South American Countries Seize 200,000 Illegal Weapons during Interpol Operation
By Eduardo Szklarz/Diálogo May 04, 2021Select Language
South American countries came together against international arms trafficking during Operation Trigger VI, coordinated by the International Criminal Police Organization (Interpol) and the United Nations Office on Drugs and Crime, March 8-28.
“The operation led to the arrest of nearly 4,000 suspects in all 13 South American countries, with the recovery of nearly 200,000 illegal firearms, parts, components, ammunition, and explosives,” Interpol said in a statement.
Security and military forces from Argentina, Bolivia, Brazil, Chile, Colombia, Ecuador, Guyana, French Guiana (an overseas department of France), Paraguay, Peru, Suriname, Uruguay, and Venezuela participated.
In Brazil, the Federal Police (PF, in Portuguese) led the seizures, representing Interpol in the country.
“The operation resulted in the seizure of 3,961 firearms, 41,335 rounds of ammunition, and 19,478 kilograms of drugs, in addition to 3,487 arrests,” said the PF, which had the support of the Brazilian Army and the Civil and Military Police from 27 Brazilian states.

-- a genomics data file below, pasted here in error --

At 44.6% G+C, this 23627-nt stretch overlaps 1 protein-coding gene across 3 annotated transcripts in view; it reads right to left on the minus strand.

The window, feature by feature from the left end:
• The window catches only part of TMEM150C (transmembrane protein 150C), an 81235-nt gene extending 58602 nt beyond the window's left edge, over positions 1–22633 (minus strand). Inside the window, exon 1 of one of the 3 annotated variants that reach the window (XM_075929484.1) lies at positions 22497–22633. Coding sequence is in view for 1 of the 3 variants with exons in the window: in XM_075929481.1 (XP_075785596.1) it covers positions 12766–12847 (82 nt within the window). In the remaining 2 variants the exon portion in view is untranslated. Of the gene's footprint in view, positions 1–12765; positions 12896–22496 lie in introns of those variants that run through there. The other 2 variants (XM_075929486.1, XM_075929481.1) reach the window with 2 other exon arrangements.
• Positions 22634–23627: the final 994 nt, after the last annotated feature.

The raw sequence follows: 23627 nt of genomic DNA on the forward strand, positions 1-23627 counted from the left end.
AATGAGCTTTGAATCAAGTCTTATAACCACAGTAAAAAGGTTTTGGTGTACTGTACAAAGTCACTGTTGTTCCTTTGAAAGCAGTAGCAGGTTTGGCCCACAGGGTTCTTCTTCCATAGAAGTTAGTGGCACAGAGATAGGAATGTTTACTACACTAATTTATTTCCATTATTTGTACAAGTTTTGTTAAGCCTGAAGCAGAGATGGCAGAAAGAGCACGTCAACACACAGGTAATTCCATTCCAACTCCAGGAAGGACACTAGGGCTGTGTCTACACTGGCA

On March 12, military police officers in the state of Pernambuco arrested two suspected bank robbers with three rifles (one of them a 0.50 caliber, which is considered a weapon of war), in addition to nine magazines and more than 300 rounds of ammunition, according to Interpol.
On March 15, PF agents and Brazilian Army soldiers seized 62 illegal weapons for sale at a facility in the city of Cabo Frio, state of Rio de Janeiro.
According to Interpol, authorities in the 13 countries seized 90,000 rounds of ammunition in total. The operation also curbed crimes related to arms trafficking. In Bolivia, for example, police rescued 33 victims of human trafficking at the La Paz bus terminal, reported EFE news agency.
Interpol Secretary General Jürgen Stock said in a statement that firearms pose a “very serious threat” to the security and stability of South America.
“That is why transnational multi-agency cooperation is essential to identify and dismantle organized crime and the terrorist groups involved,” Stock concluded.